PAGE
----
I suppose another way to say it is that I consider a URI to be more
opaque than a URL - my interpretation of section 1.1.3 of rfc3986 which

   A URI can be further classified as a locator, a name, or both.  The
   term "Uniform Resource Locator" (URL) refers to the subset of URIs
   that, in addition to identifying a resource, provide a means of
   locating the resource by describing its primary access mechanism
   (e.g., its network "location"). 

>I guess there should be no mention of "URL" anywhere in the module --
>only "URI" (even though I hate "URI", as a mostly-worthless
>distinction from "URL", consistency inside the module is more
>important, and URI is technically correct and fits with all the
>terminology used in the RFC).  I'm still heavily -1 on calling it
>"uriparse" though, because of the highly misleading comparison with
>the name "urlparse" (the difference between the modules isn't the
>difference between URIs and URLs).

uriparse is more generic and extensible than urlparse is; just as uris
are to urls.  Honestly I don't care, I was just trying to come up with a
name that would be distinct enough to not cause confusion, wasn't too
inelegant (eg. urlparse2), and was appropriate enough that a future use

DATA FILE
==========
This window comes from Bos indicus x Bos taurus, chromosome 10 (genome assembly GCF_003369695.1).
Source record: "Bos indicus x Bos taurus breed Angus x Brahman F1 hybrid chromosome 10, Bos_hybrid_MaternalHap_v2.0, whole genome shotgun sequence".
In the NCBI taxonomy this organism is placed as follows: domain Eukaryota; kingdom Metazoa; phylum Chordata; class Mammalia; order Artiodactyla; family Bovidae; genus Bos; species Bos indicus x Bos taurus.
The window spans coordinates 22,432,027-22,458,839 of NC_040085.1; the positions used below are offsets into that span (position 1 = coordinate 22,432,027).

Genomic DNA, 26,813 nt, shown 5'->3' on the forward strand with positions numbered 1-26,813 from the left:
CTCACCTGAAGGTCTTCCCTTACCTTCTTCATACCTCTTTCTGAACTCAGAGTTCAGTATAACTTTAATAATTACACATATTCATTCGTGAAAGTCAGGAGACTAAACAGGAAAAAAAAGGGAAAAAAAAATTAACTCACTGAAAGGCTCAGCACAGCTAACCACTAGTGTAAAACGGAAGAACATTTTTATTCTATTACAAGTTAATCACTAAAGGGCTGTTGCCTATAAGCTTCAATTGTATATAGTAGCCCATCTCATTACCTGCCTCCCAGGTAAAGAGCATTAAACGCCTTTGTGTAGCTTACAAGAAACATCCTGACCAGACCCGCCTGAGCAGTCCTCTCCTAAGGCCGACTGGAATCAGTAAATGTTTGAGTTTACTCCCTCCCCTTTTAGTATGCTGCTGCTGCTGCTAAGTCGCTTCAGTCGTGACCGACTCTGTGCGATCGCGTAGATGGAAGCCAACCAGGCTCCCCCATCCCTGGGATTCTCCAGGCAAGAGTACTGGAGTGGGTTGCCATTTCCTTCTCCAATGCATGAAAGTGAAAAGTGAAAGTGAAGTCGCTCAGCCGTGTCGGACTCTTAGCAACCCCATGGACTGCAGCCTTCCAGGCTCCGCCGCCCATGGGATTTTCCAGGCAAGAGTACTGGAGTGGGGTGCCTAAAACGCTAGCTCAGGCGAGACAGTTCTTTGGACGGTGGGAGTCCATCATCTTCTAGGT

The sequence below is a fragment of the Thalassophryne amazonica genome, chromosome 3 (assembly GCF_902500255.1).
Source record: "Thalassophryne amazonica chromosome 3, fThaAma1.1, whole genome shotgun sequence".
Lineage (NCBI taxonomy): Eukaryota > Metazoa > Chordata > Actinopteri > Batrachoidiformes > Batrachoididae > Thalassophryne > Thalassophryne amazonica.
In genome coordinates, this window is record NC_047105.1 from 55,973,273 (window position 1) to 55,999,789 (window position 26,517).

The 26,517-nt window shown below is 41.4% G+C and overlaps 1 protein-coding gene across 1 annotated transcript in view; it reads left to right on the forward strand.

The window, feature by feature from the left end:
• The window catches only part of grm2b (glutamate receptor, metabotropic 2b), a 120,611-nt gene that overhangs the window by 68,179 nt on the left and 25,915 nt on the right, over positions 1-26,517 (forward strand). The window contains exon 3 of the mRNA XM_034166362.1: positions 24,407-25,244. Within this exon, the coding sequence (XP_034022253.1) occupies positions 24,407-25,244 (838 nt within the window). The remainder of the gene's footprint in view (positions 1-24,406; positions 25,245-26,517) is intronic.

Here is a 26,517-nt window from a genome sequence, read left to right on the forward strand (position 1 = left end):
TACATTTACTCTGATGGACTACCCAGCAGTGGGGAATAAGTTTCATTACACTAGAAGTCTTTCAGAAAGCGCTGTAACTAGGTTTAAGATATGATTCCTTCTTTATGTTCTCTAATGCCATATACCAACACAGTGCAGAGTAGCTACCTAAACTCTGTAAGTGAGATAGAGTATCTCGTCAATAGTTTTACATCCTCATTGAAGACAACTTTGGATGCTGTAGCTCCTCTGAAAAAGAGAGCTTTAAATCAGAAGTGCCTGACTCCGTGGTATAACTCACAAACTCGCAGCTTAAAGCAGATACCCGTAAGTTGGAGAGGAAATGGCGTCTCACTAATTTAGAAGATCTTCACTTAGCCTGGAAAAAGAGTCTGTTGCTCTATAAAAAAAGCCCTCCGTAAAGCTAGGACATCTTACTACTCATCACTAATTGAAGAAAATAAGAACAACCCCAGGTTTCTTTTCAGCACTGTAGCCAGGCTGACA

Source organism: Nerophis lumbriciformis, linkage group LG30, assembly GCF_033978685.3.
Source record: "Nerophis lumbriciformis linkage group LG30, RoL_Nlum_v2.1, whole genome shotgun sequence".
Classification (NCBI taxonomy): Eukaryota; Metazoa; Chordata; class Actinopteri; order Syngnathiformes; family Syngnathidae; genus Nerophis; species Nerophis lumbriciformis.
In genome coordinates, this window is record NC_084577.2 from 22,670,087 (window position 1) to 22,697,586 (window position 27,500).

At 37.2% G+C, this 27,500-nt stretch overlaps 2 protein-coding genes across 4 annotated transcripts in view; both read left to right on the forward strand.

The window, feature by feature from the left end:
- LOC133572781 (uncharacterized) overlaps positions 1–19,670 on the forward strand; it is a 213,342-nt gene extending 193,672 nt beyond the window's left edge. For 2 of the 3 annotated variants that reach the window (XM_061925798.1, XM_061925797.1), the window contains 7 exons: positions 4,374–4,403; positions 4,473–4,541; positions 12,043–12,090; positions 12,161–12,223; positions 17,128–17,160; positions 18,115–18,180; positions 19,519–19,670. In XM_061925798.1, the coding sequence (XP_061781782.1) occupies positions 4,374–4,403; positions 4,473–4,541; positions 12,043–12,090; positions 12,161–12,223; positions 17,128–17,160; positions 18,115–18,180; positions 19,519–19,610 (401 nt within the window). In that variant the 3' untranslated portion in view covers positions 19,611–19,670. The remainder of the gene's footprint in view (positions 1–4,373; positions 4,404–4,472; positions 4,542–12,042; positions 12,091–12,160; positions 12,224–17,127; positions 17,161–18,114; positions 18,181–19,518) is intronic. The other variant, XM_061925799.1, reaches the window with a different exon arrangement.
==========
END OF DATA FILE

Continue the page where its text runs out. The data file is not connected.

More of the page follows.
would look at it.  I'm open to suggestions.

>Re your comment on "mailto:" in the tracker: sure, I understand it's not 
>meant to be public, but the interface is!  .parse() will return a 4-tuple 
>for mailto: URLs.  For everything else, it will return a 7-tuple.  That's 

That's URIs: the length of the tuple returned is scheme-dependent.  The
alternative is to provide less functionality by lumping everything after
the : into a single 'path' component that the programmer will then have to
parse again anyway.  This way they don't have to do that extra work.

>The documentation should explain that the function of URIParser is
>hiding scheme-dependent URI normalisation.

Its function is twofold: to allow hiding and to provide an extensible
framework with a uniform interface.  But yes, the documentation should
be better.

>Method names and locals are still likeThis, contrary to PEP 8.

Fixed most places, I think.

>docstrings and other whitespace are still non-standard -- follow PEP 8
>(and PEP 257, which PEP 8 references) Doesn't have to be totally rigid
>of course -- e.g. lining up the ":" characters in the tests is fine.

I've given the whole thing a once-over to try and come up to spec, but 
I'm sure I missed something, so feel free to point out anything I missed.

>Standard stdlib form documentation is still missing.  I'll be told off
>if I don't read you your rights: you don't have to submit in LaTeX
>markup -- apparently there are hordes of eager LaTeX markers-up
>lurking ready to pounce on poorly-formatted documentation <wink>
>Test suite still needs tweaking to put it in standard stdlib form

Excuse my ignorance, but is there a PEP somewhere for 'standard stdlib
form' ?  What do I need to do to bring it up to snuff?